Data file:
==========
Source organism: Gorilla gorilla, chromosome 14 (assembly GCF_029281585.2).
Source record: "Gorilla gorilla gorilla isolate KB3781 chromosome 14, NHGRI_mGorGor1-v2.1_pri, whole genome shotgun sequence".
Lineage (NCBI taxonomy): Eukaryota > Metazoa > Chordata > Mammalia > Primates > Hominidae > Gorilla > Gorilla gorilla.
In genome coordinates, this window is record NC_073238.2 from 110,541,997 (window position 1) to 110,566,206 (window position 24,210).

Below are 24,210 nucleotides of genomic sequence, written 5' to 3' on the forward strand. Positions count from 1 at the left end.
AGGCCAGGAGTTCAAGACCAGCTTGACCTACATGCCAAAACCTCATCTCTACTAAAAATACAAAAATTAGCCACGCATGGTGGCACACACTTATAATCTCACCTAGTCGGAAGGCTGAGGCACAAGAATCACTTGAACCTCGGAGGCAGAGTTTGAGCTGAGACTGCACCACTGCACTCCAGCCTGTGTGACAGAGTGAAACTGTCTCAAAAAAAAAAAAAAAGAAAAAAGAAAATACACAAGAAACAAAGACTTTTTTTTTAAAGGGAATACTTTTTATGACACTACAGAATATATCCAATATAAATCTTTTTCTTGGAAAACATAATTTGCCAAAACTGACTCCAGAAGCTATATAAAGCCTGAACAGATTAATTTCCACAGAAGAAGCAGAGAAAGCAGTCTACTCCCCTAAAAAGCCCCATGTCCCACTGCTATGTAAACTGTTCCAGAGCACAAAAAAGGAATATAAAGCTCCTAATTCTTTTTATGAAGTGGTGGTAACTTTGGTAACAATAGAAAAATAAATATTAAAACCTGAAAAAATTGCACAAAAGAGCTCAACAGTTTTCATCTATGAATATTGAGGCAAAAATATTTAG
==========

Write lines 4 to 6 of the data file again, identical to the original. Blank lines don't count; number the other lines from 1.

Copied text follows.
In genome coordinates, this window is record NC_073238.2 from 110,541,997 (window position 1) to 110,566,206 (window position 24,210).

Below are 24,210 nucleotides of genomic sequence, written 5' to 3' on the forward strand. Positions count from 1 at the left end.
AGGCCAGGAGTTCAAGACCAGCTTGACCTACATGCCAAAACCTCATCTCTACTAAAAATACAAAAATTAGCCACGCATGGTGGCACACACTTATAATCTCACCTAGTCGGAAGGCTGAGGCACAAGAATCACTTGAACCTCGGAGGCAGAGTTTGAGCTGAGACTGCACCACTGCACTCCAGCCTGTGTGACAGAGTGAAACTGTCTCAAAAAAAAAAAAAAAGAAAAAAGAAAATACACAAGAAACAAAGACTTTTTTTTTAAAGGGAATACTTTTTATGACACTACAGAATATATCCAATATAAATCTTTTTCTTGGAAAACATAATTTGCCAAAACTGACTCCAGAAGCTATATAAAGCCTGAACAGATTAATTTCCACAGAAGAAGCAGAGAAAGCAGTCTACTCCCCTAAAAAGCCCCATGTCCCACTGCTATGTAAACTGTTCCAGAGCACAAAAAAGGAATATAAAGCTCCTAATTCTTTTTATGAAGTGGTGGTAACTTTGGTAACAATAGAAAAATAAATATTAAAACCTGAAAAAATTGCACAAAAGAGCTCAACAGTTTTCATCTATGAATATTGAGGCAAAAATATTTAG